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Gross Negligence in Nevada Personal Injury Cases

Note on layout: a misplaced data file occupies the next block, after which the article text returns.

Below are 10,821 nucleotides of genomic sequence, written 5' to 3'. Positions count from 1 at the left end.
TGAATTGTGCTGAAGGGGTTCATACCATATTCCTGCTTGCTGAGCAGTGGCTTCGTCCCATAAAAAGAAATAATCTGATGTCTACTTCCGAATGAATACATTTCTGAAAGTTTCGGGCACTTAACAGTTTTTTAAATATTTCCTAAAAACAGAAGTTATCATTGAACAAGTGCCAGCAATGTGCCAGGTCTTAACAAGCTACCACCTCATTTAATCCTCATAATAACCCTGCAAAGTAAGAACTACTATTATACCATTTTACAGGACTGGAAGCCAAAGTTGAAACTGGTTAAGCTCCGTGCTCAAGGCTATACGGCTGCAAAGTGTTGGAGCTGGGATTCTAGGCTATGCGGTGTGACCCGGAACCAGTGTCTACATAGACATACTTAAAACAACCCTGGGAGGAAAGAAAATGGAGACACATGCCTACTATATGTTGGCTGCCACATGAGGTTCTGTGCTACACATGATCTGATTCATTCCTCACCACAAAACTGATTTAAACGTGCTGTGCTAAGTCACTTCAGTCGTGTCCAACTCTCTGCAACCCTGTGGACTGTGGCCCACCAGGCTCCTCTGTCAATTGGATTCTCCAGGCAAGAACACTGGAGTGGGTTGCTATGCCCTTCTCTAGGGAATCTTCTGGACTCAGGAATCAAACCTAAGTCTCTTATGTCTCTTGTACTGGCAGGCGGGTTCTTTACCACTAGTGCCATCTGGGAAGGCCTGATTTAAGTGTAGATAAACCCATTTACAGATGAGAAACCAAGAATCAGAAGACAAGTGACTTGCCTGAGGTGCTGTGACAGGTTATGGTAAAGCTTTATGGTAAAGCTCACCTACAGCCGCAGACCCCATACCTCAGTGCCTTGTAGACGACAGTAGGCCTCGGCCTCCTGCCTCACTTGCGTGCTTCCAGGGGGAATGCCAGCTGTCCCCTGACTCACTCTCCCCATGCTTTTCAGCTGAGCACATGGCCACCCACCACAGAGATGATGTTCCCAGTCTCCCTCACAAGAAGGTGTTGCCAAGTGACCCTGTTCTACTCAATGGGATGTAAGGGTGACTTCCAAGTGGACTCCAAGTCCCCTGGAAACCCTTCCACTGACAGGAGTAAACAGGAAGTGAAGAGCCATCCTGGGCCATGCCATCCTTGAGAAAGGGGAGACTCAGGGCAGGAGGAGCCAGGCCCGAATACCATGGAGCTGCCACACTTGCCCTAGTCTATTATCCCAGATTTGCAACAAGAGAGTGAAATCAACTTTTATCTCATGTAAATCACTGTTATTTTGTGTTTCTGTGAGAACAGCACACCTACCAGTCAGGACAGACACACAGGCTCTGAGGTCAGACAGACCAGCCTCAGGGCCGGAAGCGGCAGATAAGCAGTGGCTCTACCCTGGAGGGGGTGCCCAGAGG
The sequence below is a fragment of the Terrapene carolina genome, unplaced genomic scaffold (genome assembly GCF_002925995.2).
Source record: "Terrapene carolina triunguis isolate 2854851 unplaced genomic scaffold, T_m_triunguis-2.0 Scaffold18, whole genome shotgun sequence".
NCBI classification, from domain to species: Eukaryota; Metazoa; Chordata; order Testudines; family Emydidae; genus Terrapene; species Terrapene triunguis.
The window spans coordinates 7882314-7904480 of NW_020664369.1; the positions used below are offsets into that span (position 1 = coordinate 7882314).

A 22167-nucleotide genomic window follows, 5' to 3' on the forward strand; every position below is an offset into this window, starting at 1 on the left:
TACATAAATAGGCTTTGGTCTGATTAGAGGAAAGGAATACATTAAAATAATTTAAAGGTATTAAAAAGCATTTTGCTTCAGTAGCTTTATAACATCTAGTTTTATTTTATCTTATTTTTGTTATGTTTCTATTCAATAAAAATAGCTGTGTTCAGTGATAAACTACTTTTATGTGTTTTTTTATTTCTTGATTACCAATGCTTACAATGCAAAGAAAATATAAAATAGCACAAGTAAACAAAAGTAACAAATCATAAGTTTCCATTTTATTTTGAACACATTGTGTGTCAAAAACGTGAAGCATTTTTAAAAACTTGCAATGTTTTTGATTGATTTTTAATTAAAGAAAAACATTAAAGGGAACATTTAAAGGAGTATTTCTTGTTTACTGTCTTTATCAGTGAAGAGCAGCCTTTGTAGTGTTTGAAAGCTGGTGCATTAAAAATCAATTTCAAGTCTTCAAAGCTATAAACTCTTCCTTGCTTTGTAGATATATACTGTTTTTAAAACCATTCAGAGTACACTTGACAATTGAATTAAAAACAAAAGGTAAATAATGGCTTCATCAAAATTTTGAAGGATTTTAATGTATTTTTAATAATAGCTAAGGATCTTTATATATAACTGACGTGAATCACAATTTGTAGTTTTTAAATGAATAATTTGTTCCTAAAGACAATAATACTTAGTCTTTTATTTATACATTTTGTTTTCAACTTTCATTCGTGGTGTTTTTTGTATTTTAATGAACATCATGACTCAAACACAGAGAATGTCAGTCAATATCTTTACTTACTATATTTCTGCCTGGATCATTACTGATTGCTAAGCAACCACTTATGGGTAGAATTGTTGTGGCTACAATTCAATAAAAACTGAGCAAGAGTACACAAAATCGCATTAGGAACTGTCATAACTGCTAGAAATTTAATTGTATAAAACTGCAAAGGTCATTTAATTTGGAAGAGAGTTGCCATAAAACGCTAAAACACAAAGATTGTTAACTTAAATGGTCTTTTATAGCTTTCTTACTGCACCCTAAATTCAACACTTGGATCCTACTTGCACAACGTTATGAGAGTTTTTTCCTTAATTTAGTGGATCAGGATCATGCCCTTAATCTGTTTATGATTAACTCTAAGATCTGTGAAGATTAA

A personal injury lawsuit usually involves making a claim of negligence against a defendant. For negligence to apply, the defendant must have breached a legal duty of care owed to the plaintiff. Many legal duties require a person to act reasonably with respect to some hazard: a driver is expected to take reasonable care to drive safely, a homeowner is expected to take reasonable precautions to prevent injuries to guests. In an ordinary personal injury case, the reasonableness standard can lead to close calls, requiring careful argumentation and a close analysis of the facts of the injury. Sometimes a personal injury results from behavior that is well beyond what anyone could term “reasonable.” In such cases a plaintiff can pursue a claim of gross negligence, which is distinguished from ordinary negligence by the availability of punitive damages to a successful plaintiff. In many respects a gross negligence case is no different from an ordinary negligence case. The plaintiff still has the burden of proving each of the elements of negligence in order to prevail. The defendant must have owed the plaintiff a duty of care, as determined by statute, regulation, or legal precedent. The defendant must have breached that duty of care, and as a consequence of that breach the plaintiff must have suffered a harm that can be compensated through the legal process. A claim of gross negligence must be supported by an additional set of facts laid on top of the ordinary negligence case. In 1941’s Hart v. Kline case, the Nevada Supreme Court explained gross negligence as “an act or omission respecting legal duty of an aggravated character as distinguished from a mere failure to exercise ordinary care. It is very great negligence, or the absence of slight diligence, or the want of even scant care.” In essence, gross negligence is behavior that falls just below an intentional act to hurt someone. This is an important distinction for plaintiffs, who don’t need to prove the intent of the defendant. Instead, they need only show that the defendant’s behavior reflected an indifference toward the potential risks posed to others. A plaintiff in a gross negligence case can seek compensation for damages related to the injury, such as medical bills and consideration for pain. The prevailing plaintiff can also ask the court to grant punitive damages. Punitive damages may be granted in cases where the court determines that the defendant’s actions were so wrongful that the defendant should be required to pay what is effectively a punishment. Punitive damages are intended to send a signal to the rest of the world, to deter the behavior that led to the plaintiff’s injury. Note that statutes sometimes limit the availability of punitive damages, or limit how large a punitive damages award can be. For more than 45 years the law firm of Greenman Goldberg Raby Martinez has represented clients in personal injury cases. If you have been injured by someone’s gross negligence, please reach out to us today for a free attorney consultation. Call us at 702-388-4476, or ask us to call you through our contact page.